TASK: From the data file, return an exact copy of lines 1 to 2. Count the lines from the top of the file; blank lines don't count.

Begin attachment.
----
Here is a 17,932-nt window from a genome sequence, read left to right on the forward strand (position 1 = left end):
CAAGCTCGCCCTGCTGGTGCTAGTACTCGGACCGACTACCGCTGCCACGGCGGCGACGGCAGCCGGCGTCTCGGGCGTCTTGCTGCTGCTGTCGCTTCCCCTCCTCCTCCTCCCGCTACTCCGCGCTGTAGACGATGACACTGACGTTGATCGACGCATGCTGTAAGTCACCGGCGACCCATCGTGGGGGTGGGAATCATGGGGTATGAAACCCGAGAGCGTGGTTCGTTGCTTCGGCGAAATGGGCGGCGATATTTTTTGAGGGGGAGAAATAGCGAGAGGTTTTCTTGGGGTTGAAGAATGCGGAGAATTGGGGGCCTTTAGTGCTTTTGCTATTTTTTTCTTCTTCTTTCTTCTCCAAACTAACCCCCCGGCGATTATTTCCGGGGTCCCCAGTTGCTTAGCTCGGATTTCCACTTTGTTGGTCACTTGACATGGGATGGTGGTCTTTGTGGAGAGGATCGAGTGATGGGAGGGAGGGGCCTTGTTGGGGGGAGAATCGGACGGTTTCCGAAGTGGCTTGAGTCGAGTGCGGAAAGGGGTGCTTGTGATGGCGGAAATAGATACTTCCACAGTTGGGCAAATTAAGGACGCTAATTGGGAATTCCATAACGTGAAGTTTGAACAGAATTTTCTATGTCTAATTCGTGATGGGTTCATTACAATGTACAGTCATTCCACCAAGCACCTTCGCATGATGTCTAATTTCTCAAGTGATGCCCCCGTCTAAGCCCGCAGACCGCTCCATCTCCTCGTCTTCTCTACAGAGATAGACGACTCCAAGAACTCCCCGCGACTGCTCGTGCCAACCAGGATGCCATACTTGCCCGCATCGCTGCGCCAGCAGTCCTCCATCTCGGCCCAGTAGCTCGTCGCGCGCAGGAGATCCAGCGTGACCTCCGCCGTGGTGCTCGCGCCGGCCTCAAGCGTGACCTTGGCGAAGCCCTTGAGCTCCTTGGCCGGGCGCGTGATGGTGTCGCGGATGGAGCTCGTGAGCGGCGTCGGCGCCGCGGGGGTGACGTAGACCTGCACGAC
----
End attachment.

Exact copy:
Here is a 17,932-nt window from a genome sequence, read left to right on the forward strand (position 1 = left end):
CAAGCTCGCCCTGCTGGTGCTAGTACTCGGACCGACTACCGCTGCCACGGCGGCGACGGCAGCCGGCGTCTCGGGCGTCTTGCTGCTGCTGTCGCTTCCCCTCCTCCTCCTCCCGCTACTCCGCGCTGTAGACGATGACACTGACGTTGATCGACGCATGCTGTAAGTCACCGGCGACCCATCGTGGGGGTGGGAATCATGGGGTATGAAACCCGAGAGCGTGGTTCGTTGCTTCGGCGAAATGGGCGGCGATATTTTTTGAGGGGGAGAAATAGCGAGAGGTTTTCTTGGGGTTGAAGAATGCGGAGAATTGGGGGCCTTTAGTGCTTTTGCTATTTTTTTCTTCTTCTTTCTTCTCCAAACTAACCCCCCGGCGATTATTTCCGGGGTCCCCAGTTGCTTAGCTCGGATTTCCACTTTGTTGGTCACTTGACATGGGATGGTGGTCTTTGTGGAGAGGATCGAGTGATGGGAGGGAGGGGCCTTGTTGGGGGGAGAATCGGACGGTTTCCGAAGTGGCTTGAGTCGAGTGCGGAAAGGGGTGCTTGTGATGGCGGAAATAGATACTTCCACAGTTGGGCAAATTAAGGACGCTAATTGGGAATTCCATAACGTGAAGTTTGAACAGAATTTTCTATGTCTAATTCGTGATGGGTTCATTACAATGTACAGTCATTCCACCAAGCACCTTCGCATGATGTCTAATTTCTCAAGTGATGCCCCCGTCTAAGCCCGCAGACCGCTCCATCTCCTCGTCTTCTCTACAGAGATAGACGACTCCAAGAACTCCCCGCGACTGCTCGTGCCAACCAGGATGCCATACTTGCCCGCATCGCTGCGCCAGCAGTCCTCCATCTCGGCCCAGTAGCTCGTCGCGCGCAGGAGATCCAGCGTGACCTCCGCCGTGGTGCTCGCGCCGGCCTCAAGCGTGACCTTGGCGAAGCCCTTGAGCTCCTTGGCCGGGCGCGTGATGGTGTCGCGGATGGAGCTCGTGAGCGGCGTCGGCGCCGCGGGGGTGACGTAGACCTGCACGAC